Almost 30 years ago, the tight-knit sport of fencing suffered a tragic accident with the horrific death of world and Olympic champion Vladimir Smirnov.
While the Soviet fencer’s death at the Rome World Championships in 1982 shocked the sport to its core, the fatal accident proved to be a turning point in making fencing safer.
Smirnov was fencing West Germany’s Matthias Behr in Rome. Both stood over 1.82m tall and were described by coaches and teammates as massively strong and fast, their attacks akin to an oncoming locomotive.
They attacked each other simultaneously in an attempt to establish an advantage, or what is known in fencing as the “right of way,” Smirnov’s former coach Alexander Perekalsky, 87, said in a recent telephone interview from Moscow.
“Smirnov tried to block Behr’s blade with an upward parry, that Behr avoided. Both collided and Behr’s blade broke on Smirnov’s chest and by inertia he continued forward,” Perekalsky said.
“The broken blade hits a brand new mask and goes through, hitting him above the left eye and into his brain,” he added.
Smirnov died about 10 days later after being taken off life support, his death mourned by the entire fencing world.
Behr left fencing in the aftermath of the accident, but returned to win the foil silver at the 1984 Los Angeles Olympics, and headed Germany’s national fencing training center in Tauberbischofsheim.
Ioan Pop, the international technical director for fencing’s governing body (FIE), said the current standard of safety in the sport owed much to the accident 30 years ago.
“It was absolutely the accident and the death of Smirnov in 1982, in Rome,” said Romanian Pop, who won two Olympic team bronze medals in saber.
Pop is responsible for making sure fencing at the London Olympics is safe as well as enjoyable to watch.
While safety is paramount, the real challenge is to make sure spectators can see the action, no easy task given the tip of a fencing blade is believed to be the second-fastest moving object at the Olympics after the marksman’s bullet.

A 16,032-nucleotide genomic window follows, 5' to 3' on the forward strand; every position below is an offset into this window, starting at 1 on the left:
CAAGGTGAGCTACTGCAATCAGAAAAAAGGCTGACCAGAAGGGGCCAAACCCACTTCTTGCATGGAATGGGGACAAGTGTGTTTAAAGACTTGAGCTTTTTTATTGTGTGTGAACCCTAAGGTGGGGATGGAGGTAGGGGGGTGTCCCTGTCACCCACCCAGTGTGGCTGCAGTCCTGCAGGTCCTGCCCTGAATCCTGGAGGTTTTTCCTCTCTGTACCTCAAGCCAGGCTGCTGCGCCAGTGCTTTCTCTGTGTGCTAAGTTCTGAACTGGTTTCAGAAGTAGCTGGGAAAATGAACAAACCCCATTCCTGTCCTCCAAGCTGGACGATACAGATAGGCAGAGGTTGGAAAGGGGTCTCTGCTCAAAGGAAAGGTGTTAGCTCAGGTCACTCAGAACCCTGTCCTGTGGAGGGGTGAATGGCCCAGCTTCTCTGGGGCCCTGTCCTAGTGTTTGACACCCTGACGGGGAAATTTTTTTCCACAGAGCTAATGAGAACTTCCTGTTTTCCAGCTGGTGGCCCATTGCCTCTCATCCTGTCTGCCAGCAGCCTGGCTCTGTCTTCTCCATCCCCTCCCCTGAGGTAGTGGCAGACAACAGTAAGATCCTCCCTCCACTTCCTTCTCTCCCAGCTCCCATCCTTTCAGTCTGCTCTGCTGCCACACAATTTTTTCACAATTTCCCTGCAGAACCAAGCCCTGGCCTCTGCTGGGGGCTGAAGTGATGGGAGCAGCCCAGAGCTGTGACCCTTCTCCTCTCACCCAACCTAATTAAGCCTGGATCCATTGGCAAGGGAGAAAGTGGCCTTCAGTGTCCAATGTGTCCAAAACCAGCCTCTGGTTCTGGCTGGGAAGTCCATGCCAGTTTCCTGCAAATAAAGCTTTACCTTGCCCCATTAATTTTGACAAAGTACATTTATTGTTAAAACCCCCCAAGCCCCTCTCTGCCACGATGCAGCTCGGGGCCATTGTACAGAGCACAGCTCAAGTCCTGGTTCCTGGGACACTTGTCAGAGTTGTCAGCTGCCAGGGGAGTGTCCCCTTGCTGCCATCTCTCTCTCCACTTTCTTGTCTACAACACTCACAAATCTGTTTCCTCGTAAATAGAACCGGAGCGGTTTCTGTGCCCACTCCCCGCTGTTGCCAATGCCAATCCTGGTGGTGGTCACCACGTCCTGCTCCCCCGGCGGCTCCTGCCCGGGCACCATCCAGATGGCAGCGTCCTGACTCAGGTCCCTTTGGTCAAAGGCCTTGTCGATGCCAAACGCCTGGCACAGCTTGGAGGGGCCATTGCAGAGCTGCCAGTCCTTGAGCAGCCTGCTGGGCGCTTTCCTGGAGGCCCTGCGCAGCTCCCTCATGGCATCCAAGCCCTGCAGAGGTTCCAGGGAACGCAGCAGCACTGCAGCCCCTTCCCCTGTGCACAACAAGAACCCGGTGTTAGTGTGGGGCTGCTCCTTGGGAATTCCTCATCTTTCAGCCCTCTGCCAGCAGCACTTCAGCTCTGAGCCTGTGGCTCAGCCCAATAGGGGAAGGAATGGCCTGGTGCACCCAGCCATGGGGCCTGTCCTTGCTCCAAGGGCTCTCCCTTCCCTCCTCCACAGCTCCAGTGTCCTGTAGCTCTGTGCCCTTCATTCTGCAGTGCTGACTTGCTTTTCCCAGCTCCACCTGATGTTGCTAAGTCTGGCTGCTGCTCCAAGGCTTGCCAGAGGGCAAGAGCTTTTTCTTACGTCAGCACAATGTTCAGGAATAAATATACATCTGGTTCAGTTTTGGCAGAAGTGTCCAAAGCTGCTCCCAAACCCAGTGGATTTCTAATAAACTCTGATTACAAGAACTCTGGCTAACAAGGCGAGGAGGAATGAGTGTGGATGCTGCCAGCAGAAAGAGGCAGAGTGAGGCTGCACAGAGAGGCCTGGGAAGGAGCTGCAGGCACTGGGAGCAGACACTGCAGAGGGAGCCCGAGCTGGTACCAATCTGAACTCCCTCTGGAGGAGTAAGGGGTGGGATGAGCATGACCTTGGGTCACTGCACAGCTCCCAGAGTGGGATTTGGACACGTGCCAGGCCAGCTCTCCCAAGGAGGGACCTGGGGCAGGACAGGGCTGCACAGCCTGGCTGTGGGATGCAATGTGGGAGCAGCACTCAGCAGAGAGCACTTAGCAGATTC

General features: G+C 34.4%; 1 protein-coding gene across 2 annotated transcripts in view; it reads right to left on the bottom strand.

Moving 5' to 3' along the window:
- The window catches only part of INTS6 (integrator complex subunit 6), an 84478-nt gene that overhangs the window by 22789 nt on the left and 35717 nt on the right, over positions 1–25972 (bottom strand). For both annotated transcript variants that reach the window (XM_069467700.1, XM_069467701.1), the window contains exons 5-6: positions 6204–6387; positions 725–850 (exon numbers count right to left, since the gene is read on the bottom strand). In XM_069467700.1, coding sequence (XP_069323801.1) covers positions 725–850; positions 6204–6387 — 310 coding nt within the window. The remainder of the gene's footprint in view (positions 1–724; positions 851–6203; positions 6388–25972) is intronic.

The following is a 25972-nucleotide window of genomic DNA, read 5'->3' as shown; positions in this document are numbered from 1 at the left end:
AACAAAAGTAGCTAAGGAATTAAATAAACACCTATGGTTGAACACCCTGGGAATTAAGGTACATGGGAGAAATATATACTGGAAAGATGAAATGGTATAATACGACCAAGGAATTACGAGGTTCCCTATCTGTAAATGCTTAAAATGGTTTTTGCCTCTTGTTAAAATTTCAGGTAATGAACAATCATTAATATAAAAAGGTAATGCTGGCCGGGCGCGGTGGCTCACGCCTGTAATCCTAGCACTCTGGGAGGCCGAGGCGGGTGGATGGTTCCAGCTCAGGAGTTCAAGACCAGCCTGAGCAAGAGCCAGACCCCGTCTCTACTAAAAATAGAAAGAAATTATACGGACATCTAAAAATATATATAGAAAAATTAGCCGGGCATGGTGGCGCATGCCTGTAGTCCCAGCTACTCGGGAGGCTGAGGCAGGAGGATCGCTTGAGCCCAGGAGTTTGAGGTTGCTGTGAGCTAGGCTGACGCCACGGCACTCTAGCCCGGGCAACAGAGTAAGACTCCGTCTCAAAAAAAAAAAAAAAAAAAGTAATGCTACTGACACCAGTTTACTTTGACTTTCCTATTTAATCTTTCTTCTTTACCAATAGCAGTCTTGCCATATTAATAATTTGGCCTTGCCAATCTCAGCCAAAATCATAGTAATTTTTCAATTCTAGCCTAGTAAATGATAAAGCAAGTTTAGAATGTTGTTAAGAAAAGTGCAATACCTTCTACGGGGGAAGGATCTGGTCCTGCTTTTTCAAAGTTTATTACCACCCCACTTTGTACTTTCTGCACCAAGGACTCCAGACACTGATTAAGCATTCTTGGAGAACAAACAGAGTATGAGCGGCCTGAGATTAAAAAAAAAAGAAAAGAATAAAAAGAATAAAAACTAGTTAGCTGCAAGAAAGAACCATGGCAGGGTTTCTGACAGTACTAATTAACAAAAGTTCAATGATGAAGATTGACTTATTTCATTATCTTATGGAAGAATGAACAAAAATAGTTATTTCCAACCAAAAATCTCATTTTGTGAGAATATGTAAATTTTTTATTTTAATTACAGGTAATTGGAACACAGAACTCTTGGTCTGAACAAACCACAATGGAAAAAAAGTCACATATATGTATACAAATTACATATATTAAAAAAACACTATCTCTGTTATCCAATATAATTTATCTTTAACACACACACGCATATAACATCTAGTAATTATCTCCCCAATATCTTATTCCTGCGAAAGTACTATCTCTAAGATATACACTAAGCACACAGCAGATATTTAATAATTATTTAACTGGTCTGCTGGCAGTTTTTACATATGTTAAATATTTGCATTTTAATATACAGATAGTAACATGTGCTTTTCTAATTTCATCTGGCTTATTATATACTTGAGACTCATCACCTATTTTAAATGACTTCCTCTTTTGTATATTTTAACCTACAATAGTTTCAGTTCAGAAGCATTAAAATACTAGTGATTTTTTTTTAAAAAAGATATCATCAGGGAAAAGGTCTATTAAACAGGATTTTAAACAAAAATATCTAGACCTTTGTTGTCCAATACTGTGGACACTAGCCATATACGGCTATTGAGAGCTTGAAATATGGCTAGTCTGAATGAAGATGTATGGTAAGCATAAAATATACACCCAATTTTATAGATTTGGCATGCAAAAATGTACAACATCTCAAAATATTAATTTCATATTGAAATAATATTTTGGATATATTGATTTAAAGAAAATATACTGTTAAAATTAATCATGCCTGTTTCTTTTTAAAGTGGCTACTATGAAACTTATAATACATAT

Massive floor lights wrapping around the fencing area will flash when the wireless electronic scoring equipment is set off by a touch, either on or off the valid target.
Slow-motion instant replay for judges, and new for Olympic spectators this year, makes decisions more transparent. That is a big improvement from the past, when national interests very often hid behind the subjective reasoning of the referee.
And in foil, the lightest of the three weapons that include epee and saber, the bib — or area below the chin — is now a valid target, increasing the pace of a bout.
In an era of ballistic-grade fabric for uniforms, stronger steel, more rigid masks that stand up to 12kg punch tests and the banning of the running attack in saber, safety has improved and injuries severe enough to knock a competitor out of competition remain low.
Despite the dramatic images of blistering clashes with swooping metal weapons and ear-piercing screams of aggression, the sport is significantly safer than American football, soccer or basketball, according to a five-year study by the United States Fencing Association published in 2008.
When compared with a database of collegiate sports injuries, the association’s study, led by chief medical officer Peter Harmer, found injury rates 50 times greater in soccer than in fencing.